|New||A job offer in a skilled occupation will provide candidates with additional points if it is made pursuant to a positively issued LMIA; made to a skilled worker with a valid LMIA-based work permit, if the offer is made by the same employer that is currently specified on their work permit; or made to a skilled worker with a valid LMIA-exempt work permit issued under a Free Trade Agreement (e.g. NAFTA) or pursuant to the Significant Benefit or Reciprocal Employment category (e.g. Intra-Company Transferee), if the offer is made by the same employer that is currently specified on their work permit, once the candidate has at least one year of continuous full-time (or equivalent part-time) Canadian work experience with that employer.
Candidates holding one of the above qualifying job offers for employment in a position classified under the National Occupation Classification (NOC) matrix Major Group 00, including Senior Management occupations, will receive an increase of 200 additional points.
Candidates with a qualifying job offer for a NOC 0, A, or B position will receive an increase of 50 additional points
|Impact||The bonus points awarded to a candidate with a qualifying offer of employment virtually guarantee that they will receive an ITA, despite their human capital score. As such, candidates with high human capital scores not reaching the cutoff are excluded despite possessing characteristics highly valued by the CRS. The new system will address this issue and will allow candidates with high human capital scores but without an approved offer of employment a better chance of receiving an ITA. Removing employers’ obligation to obtain an LMIA prior to extending a qualifying job offer will facilitate their ability to permanently hire their current foreign worker employees, and simplify long-term strategic planning. Finally, candidates with approved job offers in low wage occupations will no longer be guaranteed an ITA which will leave more room for skilled candidates.
Candidates with an open work permit, such as those issued to accompanying spouses, International Experience Canada participants, or graduates of Canadian institutions won’t be eligible to receive bonus points unless their job offer is based on a positive LMIA.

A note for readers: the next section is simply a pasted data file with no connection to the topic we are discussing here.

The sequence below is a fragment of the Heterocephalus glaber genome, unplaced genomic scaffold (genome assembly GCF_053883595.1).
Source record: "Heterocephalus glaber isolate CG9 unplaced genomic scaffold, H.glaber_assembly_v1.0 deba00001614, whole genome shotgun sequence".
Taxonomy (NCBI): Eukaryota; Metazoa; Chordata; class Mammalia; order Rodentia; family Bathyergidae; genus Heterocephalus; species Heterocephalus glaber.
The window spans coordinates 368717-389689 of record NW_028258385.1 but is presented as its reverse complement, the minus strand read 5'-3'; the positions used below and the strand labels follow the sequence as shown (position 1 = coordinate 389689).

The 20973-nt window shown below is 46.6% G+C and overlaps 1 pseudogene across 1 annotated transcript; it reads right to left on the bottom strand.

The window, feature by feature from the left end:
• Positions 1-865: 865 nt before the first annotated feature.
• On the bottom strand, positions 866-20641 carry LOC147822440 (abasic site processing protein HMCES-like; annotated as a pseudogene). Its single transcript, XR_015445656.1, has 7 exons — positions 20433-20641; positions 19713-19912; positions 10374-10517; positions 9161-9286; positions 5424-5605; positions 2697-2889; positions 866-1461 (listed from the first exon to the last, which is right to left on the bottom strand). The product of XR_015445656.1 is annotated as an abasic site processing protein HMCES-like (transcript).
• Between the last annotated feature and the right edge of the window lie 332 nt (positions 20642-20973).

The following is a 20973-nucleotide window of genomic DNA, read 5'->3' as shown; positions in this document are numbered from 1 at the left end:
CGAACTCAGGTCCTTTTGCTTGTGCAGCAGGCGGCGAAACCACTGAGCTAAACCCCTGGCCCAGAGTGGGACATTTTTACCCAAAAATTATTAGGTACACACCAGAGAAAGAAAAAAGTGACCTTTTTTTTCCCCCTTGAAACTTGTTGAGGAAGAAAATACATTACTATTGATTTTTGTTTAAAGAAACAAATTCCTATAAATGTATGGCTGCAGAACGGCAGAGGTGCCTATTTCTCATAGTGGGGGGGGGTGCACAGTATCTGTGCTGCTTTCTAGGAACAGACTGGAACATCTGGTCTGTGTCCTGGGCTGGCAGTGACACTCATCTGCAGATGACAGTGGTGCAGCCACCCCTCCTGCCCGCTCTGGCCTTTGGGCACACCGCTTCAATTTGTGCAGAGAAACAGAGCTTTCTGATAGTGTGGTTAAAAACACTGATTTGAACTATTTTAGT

Candidates with Canadian education credentials
|Current||Candidates having obtained an education credential in Canada do not have any advantage over those who studied outside of Canada and individuals with Canadian education credentials are not awarded any bonus points.|
|New||Bonus points will be awarded in addition to those already awarded under the CRS to individuals who have studied at a Canadian educational institution in a full-time program of at least eight months, and were physically present in Canada for at least eight months.
If more than half of the program was comprised of learning English or French, or distance learning, or if the credential was obtained pursuant to a scholarship or fellowship which required the candidate to return to their home country upon graduation, then the additional points are not applicable.
15 bonus points awarded to individuals with an eligible credential from a Canadian post-secondary program of one or two years.
30 bonus points awarded to individuals with a credential from a post-secondary program of three years or more, or a Master’s, professional, or Doctoral degree obtained in Canada.
|Impact||Recognizing that candidates with Canadian education credentials are often well-suited to settle permanently in Canada, the award of these bonus points will give Canadian-educated candidates a competitive edge, and will increase the number of Canadian-educated candidates receiving ITAs. Specifically benefitting from this change will be those candidates holding a post-graduate work permit who may be ineligible to receive bonus points for a qualifying job offer, as they won’t hold an employer-specific work permit.
Employers should re-examine their foreign worker population, taking into account the new CRS structure, to determine whether any foreign workers who previously did not qualify could now benefit with a permanent job offer.
Accordingly, those employers who are considering making job offers to foreign workers, or who may do so in the future, are advised to incorporate these new changes into their long-term strategic outlook as they may now be able to capitalize upon this newly accessible section of the labour market.
For further details on the changes to the Express Entry system or any other permanent residence matter, please contact PwC Law LLP.